3. Set DEBUG = FALSE to exit debugging mode.
  2. Check that distractor silhouettes remain bounded to the Decision Area (DA, Figure 1A), that leader silhouette trajectories are properly aligned with either arm, and that the leader/distractor ratio within the DA remains constant.
  3. Step through the program’s GUI to ensure functionality of the options.
  4. Check that data are being properly written out to file.
  5. Ensure that the recording software can track the subject fish with visual projections in place. Steps to track fish have previously been described in Kaidanovich-Berlin et al. (2011)8, Holcomb et al. (2014)9, Way et al. (2016)10 and Zhang et al. (2018)11.

6. Animal preparation

  1. Choose the subject species based on the research question and application, including sex, age, genotype. Assign subjects to the experimental holding tanks and record baseline biometric statistics (e.g., body length and mass).
  2. Set the environmental conditions in the maze to that of the holding system. Water quality conditions for baseline experiments of behavior are often held at optimal for the species and for the experimental domain setup.
    1. In this demonstration, use the following conditions: 12 h light/12 h dark cycle, overhead flicker-free halogen lights set to 134 ± 5 lux, 22 ± 0.3°C, 97.4 ± 1.3% dissolved oxygen, and pH of 7.8 ± 0.1.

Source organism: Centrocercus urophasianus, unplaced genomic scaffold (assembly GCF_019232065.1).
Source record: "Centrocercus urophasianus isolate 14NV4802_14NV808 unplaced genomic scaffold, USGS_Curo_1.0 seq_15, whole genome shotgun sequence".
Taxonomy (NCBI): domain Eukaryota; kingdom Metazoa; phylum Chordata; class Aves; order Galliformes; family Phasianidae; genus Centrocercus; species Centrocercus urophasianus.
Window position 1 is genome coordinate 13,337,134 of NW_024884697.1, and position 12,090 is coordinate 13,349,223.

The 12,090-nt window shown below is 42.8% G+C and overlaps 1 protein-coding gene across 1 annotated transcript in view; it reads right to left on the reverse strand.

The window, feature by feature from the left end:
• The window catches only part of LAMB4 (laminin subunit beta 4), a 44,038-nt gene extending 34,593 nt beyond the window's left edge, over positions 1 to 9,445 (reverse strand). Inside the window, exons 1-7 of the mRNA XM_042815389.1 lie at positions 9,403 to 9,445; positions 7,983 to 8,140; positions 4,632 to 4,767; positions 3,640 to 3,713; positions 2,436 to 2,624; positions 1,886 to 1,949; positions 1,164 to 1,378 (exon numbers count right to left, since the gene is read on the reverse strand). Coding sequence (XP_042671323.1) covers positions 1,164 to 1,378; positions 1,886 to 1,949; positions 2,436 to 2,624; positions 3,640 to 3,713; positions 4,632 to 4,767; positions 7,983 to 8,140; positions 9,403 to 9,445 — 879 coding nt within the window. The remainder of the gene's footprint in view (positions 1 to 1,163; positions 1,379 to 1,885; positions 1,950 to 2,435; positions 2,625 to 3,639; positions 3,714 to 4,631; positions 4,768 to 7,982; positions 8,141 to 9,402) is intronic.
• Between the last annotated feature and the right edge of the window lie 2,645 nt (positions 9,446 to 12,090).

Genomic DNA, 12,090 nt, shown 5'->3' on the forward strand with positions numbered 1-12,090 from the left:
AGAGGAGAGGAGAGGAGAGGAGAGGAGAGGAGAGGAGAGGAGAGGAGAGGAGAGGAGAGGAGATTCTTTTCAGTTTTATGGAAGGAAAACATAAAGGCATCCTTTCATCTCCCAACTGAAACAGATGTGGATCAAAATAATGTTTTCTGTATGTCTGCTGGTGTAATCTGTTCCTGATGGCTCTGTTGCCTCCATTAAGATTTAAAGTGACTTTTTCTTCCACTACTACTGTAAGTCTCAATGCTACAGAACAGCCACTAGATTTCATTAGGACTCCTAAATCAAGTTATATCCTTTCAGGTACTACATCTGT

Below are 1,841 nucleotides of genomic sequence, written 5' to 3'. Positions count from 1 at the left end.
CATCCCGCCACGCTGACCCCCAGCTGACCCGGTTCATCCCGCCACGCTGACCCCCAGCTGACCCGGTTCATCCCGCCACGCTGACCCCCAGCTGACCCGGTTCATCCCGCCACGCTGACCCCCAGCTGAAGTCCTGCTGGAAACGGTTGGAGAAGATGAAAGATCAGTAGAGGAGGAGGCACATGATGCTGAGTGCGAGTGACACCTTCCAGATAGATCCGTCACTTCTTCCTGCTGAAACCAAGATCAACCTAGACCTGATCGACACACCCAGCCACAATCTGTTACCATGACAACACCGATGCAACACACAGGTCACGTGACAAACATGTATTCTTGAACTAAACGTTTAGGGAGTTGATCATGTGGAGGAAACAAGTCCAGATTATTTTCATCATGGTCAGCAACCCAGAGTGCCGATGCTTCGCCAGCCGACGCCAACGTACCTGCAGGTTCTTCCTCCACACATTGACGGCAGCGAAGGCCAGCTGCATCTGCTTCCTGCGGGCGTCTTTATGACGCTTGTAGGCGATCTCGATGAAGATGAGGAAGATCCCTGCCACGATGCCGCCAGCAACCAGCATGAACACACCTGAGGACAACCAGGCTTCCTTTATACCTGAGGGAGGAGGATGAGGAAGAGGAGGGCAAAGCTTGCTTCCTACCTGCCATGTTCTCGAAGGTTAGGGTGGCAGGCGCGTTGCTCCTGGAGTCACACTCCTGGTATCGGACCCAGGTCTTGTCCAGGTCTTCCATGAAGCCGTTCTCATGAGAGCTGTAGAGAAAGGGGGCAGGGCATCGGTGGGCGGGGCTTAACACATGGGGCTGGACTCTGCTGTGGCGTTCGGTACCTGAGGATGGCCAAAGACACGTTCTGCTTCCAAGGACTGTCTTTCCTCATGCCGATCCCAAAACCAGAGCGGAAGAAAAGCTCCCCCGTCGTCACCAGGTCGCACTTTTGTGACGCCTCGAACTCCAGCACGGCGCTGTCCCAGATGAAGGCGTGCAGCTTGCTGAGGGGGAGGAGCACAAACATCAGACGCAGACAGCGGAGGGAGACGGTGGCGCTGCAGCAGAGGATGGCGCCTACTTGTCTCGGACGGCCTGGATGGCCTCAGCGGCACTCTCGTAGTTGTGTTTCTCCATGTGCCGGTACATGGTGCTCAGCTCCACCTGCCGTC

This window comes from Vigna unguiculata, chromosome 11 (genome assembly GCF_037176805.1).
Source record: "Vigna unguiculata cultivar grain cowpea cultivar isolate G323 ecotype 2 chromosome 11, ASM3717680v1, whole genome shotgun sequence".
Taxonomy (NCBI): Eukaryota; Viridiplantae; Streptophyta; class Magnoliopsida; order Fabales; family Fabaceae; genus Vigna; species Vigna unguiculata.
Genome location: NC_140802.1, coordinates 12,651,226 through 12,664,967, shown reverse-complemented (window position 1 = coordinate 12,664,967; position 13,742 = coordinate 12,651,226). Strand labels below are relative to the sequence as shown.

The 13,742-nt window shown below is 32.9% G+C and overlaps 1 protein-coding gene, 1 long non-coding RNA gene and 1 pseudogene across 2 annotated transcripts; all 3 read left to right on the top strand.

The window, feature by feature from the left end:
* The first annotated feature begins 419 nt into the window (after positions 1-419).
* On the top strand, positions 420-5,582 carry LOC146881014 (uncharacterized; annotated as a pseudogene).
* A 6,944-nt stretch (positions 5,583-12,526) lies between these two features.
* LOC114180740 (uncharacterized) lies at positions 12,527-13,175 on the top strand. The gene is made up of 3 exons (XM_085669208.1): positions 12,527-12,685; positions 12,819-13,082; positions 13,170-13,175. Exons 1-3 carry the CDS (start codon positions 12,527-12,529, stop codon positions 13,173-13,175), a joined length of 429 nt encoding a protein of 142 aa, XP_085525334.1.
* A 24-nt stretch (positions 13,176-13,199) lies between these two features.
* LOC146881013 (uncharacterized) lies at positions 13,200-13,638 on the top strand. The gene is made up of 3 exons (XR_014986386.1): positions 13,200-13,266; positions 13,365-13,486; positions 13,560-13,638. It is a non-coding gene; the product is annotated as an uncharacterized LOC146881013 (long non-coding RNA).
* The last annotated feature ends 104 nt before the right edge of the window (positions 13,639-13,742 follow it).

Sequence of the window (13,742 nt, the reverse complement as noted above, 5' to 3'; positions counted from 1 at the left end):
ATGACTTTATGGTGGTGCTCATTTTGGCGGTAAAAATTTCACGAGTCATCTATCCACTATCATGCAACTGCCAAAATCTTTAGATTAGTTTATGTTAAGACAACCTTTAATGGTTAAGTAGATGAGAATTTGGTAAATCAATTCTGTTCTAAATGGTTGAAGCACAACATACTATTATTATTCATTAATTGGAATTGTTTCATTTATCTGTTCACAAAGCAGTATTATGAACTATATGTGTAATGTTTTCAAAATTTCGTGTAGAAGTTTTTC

3. Habituate the animals by transferring them to the domain for up to 30 min per day for 5 days without the computer-generated visual stimuli (e.g., fish silhouettes) before the start of the experimental trials.
  4. Ensure that the subject fish at that time is selected, assigned, weighed, measured and transferred to experimental tanks.
    NOTE: Here, Golden Shiners standard length and wet weight were 63.4 ± 3.5 mm SL and 1.8 ± 0.3 g WW, respectively.
  5. Use a water-to-water transfer when moving fish between tanks and the maze to reduce stress from handling and air exposure.
  6. Conduct experiments during a regular, fixed light cycle reflecting the subjects’ natural biological rhythm. This allows the subjects to be fed at the end of each day’s experimental trials to limit digestion effects on behavior.

7. Experimental procedure

  1. Turn on room projector and LED light track systems to predetermined level of brightness (in this demonstration 134 ± 5 lux) allowing the bulbs to warm (approximately 10 minutes).
  2. Open the camera viewer program and load the settings for aperture, color, and recording saved from setup to ensure best quality video can be attained.
    1. Open Pylon Viewer and activate the camera to be used for recording.
    2. Select Load Features from the camera dropdown menu and navigate to the saved camera settings folder.
    3. Open the saved settings (here labeled as camerasettings_20181001) to ensure video quality and click on continuous shot.
    4. Close Pylon Viewer.
  3. Open the visual projection program Vfish.pde and check that the projection remains centered in the maze, that the DataOut folder is empty, and that the program is operating as expected
    1. Check that the calibration ring is centered in the DA using step 5.1.1.
    2. Open the DataOut folder to ensure that it is empty for the day.
    3. Run the visual stimuli program by pressing play in the sketch window of Vfish.pde and use dummy variables to ensure program functionality.
      1. Enter fish id number (1-16), press Enter, and then confirm the selection by pressing Y or N for yes or no.
      2. Enter group size (fixed here at 1) and confirm selection.